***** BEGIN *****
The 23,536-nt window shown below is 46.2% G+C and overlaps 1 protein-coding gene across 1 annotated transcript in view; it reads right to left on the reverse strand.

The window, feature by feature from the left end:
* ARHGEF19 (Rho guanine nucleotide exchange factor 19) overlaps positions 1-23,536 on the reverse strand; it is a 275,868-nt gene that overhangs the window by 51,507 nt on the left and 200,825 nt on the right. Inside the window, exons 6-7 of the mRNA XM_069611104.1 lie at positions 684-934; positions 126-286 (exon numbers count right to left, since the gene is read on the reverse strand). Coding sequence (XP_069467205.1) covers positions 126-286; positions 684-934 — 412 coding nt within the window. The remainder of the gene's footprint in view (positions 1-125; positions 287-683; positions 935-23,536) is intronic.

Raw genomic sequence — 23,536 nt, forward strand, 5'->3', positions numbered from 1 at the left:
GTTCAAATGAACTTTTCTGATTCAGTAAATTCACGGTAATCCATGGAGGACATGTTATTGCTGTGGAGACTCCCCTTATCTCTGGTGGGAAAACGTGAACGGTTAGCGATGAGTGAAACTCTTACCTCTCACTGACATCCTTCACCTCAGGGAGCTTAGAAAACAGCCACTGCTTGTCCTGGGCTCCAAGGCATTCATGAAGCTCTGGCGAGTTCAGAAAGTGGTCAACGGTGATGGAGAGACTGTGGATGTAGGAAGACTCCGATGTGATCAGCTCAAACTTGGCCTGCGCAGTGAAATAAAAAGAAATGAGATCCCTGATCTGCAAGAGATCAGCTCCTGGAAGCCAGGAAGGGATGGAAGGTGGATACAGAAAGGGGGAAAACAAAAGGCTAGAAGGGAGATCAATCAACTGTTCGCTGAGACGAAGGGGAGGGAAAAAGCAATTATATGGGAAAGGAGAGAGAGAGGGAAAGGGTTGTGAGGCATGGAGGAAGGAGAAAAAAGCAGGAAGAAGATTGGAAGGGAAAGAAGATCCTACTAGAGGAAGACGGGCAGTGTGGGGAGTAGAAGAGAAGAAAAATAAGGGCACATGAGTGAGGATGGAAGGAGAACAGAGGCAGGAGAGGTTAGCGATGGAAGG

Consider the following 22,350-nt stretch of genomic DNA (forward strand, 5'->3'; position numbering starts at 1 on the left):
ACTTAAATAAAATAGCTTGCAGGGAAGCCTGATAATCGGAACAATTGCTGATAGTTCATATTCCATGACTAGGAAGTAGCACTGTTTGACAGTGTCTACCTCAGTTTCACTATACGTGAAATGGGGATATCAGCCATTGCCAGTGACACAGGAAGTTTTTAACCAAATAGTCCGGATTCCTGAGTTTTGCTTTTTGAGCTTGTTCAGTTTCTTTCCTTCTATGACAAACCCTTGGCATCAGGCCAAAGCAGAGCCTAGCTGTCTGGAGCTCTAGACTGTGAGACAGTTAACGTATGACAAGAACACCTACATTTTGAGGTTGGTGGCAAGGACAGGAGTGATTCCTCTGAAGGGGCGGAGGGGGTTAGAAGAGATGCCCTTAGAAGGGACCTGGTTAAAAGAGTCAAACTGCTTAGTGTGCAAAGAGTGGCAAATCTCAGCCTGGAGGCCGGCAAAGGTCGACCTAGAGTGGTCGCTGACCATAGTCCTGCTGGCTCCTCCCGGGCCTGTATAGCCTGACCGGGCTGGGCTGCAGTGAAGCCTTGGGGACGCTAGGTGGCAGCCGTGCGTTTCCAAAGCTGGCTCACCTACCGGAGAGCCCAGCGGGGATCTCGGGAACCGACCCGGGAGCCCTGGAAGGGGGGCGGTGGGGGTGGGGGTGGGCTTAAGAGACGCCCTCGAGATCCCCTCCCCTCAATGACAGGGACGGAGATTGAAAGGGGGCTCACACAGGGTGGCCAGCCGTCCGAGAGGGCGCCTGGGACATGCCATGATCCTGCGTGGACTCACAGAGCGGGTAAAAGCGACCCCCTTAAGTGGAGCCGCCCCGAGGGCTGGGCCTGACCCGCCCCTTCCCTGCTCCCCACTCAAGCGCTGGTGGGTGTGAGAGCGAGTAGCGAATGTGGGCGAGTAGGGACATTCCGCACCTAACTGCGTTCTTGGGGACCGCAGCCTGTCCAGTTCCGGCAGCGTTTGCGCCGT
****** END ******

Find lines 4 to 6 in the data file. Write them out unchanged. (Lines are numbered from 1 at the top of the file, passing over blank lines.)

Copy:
Raw genomic sequence — 23,536 nt, forward strand, 5'->3', positions numbered from 1 at the left:
GTTCAAATGAACTTTTCTGATTCAGTAAATTCACGGTAATCCATGGAGGACATGTTATTGCTGTGGAGACTCCCCTTATCTCTGGTGGGAAAACGTGAACGGTTAGCGATGAGTGAAACTCTTACCTCTCACTGACATCCTTCACCTCAGGGAGCTTAGAAAACAGCCACTGCTTGTCCTGGGCTCCAAGGCATTCATGAAGCTCTGGCGAGTTCAGAAAGTGGTCAACGGTGATGGAGAGACTGTGGATGTAGGAAGACTCCGATGTGATCAGCTCAAACTTGGCCTGCGCAGTGAAATAAAAAGAAATGAGATCCCTGATCTGCAAGAGATCAGCTCCTGGAAGCCAGGAAGGGATGGAAGGTGGATACAGAAAGGGGGAAAACAAAAGGCTAGAAGGGAGATCAATCAACTGTTCGCTGAGACGAAGGGGAGGGAAAAAGCAATTATATGGGAAAGGAGAGAGAGAGGGAAAGGGTTGTGAGGCATGGAGGAAGGAGAAAAAAGCAGGAAGAAGATTGGAAGGGAAAGAAGATCCTACTAGAGGAAGACGGGCAGTGTGGGGAGTAGAAGAGAAGAAAAATAAGGGCACATGAGTGAGGATGGAAGGAGAACAGAGGCAGGAGAGGTTAGCGATGGAAGG

Consider the following 22,350-nt stretch of genomic DNA (forward strand, 5'->3'; position numbering starts at 1 on the left):